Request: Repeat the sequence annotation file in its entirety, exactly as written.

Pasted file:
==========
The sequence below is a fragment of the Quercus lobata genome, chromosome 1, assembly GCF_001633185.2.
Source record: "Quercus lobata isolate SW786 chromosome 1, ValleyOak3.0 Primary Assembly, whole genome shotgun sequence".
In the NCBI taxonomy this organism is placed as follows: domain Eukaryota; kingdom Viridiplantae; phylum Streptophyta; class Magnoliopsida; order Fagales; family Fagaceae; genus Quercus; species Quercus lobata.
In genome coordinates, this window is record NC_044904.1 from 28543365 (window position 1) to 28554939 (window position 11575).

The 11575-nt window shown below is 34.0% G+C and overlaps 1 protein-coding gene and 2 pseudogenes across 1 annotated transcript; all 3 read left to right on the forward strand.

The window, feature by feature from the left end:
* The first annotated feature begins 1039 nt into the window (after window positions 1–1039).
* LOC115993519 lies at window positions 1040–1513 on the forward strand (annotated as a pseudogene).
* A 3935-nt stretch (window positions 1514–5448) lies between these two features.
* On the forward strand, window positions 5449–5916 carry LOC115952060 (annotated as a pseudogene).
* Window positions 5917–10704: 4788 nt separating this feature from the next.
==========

The sequence below is a fragment of the Quercus lobata genome, chromosome 1, assembly GCF_001633185.2.
Source record: "Quercus lobata isolate SW786 chromosome 1, ValleyOak3.0 Primary Assembly, whole genome shotgun sequence".
In the NCBI taxonomy this organism is placed as follows: domain Eukaryota; kingdom Viridiplantae; phylum Streptophyta; class Magnoliopsida; order Fagales; family Fagaceae; genus Quercus; species Quercus lobata.
In genome coordinates, this window is record NC_044904.1 from 28543365 (window position 1) to 28554939 (window position 11575).

The 11575-nt window shown below is 34.0% G+C and overlaps 1 protein-coding gene and 2 pseudogenes across 1 annotated transcript; all 3 read left to right on the forward strand.

The window, feature by feature from the left end:
* The first annotated feature begins 1039 nt into the window (after window positions 1–1039).
* LOC115993519 lies at window positions 1040–1513 on the forward strand (annotated as a pseudogene).
* A 3935-nt stretch (window positions 1514–5448) lies between these two features.
* On the forward strand, window positions 5449–5916 carry LOC115952060 (annotated as a pseudogene).
* Window positions 5917–10704: 4788 nt separating this feature from the next.